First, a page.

Family Feuds : Wollstonecraft, Burke, and Rousseau on the Transformation of the Family
Family Feuds is the first sustained comparative study of the place of the family in the political thought of Jean-Jacques Rousseau, Edmund Burke, and Mary Wollstonecraft. Eileen Hunt Botting argues that Wollstonecraft recognized both Rousseau's and Burke's influential stature in late eighteenth-century debates about the family. Wollstonecraft critically identified them as philosophical and political partners in the defense of the patriarchal structure of the family, yet she used Rousseau's conceptions of childhood education and maternal empowerment and Burke's understanding of the family as the affective basis for political socialization as a theoretical foundation for her own egalitarian vision of the family. It is this ideal of the egalitarian family, Botting contends, that is one of the most important yet least appreciated legacies of Enlightenment political thought.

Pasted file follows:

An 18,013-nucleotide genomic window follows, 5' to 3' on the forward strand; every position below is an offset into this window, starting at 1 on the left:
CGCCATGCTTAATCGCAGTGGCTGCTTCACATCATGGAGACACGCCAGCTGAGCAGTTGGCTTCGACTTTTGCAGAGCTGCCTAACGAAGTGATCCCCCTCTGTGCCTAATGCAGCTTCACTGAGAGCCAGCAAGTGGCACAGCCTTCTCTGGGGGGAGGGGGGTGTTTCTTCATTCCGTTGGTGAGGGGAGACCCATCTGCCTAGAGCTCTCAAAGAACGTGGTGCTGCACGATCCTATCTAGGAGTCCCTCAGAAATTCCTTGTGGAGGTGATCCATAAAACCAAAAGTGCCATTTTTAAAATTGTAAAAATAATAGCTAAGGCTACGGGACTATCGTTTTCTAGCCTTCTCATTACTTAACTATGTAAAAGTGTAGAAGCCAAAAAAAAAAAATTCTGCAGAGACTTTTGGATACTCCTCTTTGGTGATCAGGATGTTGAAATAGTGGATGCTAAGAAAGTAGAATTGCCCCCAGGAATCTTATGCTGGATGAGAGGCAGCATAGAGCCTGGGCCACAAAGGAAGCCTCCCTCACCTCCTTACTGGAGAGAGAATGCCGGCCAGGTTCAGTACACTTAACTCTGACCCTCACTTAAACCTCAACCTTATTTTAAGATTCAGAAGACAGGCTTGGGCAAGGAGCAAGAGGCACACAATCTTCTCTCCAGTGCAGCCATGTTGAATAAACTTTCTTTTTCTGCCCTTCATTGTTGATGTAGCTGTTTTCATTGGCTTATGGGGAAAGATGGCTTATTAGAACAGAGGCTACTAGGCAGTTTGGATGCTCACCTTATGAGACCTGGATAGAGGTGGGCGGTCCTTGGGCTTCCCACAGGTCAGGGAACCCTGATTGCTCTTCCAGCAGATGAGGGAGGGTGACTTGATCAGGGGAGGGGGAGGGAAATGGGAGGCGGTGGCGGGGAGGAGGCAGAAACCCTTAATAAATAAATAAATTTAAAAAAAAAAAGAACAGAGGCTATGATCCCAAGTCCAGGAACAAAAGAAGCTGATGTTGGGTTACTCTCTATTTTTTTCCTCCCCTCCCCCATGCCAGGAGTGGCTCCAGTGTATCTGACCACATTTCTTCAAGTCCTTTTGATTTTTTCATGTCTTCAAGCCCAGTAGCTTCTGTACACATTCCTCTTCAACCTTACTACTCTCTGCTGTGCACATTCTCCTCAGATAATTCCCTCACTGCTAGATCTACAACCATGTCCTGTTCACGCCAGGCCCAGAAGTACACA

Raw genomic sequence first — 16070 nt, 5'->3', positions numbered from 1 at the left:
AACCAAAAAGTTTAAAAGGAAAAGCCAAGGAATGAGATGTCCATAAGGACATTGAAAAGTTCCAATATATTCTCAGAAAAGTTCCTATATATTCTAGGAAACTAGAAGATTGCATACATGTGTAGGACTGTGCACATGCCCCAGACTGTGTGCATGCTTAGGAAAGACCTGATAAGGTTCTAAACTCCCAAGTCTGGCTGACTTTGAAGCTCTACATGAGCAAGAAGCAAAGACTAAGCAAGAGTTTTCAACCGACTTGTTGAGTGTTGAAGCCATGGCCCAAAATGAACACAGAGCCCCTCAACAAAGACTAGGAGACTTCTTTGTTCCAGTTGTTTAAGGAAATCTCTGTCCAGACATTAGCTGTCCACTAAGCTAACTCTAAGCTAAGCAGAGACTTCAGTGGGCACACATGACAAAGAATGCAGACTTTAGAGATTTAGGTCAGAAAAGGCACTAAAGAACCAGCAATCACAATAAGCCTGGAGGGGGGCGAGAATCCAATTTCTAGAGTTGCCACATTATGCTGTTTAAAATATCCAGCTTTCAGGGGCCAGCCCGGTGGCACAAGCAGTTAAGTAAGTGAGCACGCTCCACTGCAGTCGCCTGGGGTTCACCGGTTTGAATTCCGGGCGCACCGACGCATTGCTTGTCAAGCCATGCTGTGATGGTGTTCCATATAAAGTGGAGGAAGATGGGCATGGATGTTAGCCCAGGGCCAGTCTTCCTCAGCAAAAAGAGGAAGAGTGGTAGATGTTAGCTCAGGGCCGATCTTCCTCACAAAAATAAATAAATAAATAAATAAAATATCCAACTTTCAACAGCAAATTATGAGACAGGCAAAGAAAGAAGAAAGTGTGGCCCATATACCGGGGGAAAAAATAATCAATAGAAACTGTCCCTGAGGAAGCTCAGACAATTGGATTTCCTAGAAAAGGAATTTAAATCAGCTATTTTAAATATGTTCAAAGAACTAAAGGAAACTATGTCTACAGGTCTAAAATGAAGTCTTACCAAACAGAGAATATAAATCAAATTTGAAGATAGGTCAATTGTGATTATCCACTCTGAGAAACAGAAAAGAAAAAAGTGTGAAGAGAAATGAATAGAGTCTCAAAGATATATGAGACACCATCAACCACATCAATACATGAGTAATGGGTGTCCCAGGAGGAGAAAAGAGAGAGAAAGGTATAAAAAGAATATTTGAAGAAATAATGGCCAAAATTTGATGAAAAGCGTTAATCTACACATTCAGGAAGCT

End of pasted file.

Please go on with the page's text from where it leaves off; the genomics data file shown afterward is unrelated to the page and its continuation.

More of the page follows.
- Hardback | 266 pages
- 154.9 x 231.1 x 22.9mm | 476.28g
- 06 Apr 2006
- State University of New York Press
- Albany, NY, United States
- Total Illustrations: 0
"Among this book's substantial merits are its systematic treatment of the family as a site and source of political attitudes, values, and feelings in each of the three theorists' work. The richness of the book and the obvious analytic strengths of the author suggest that
About Eileen Hunt Botting
Eileen Hunt Botting is Thomas J. and Robert T. Rolfs Assistant Professor of Political Science at the University of Notre Dame.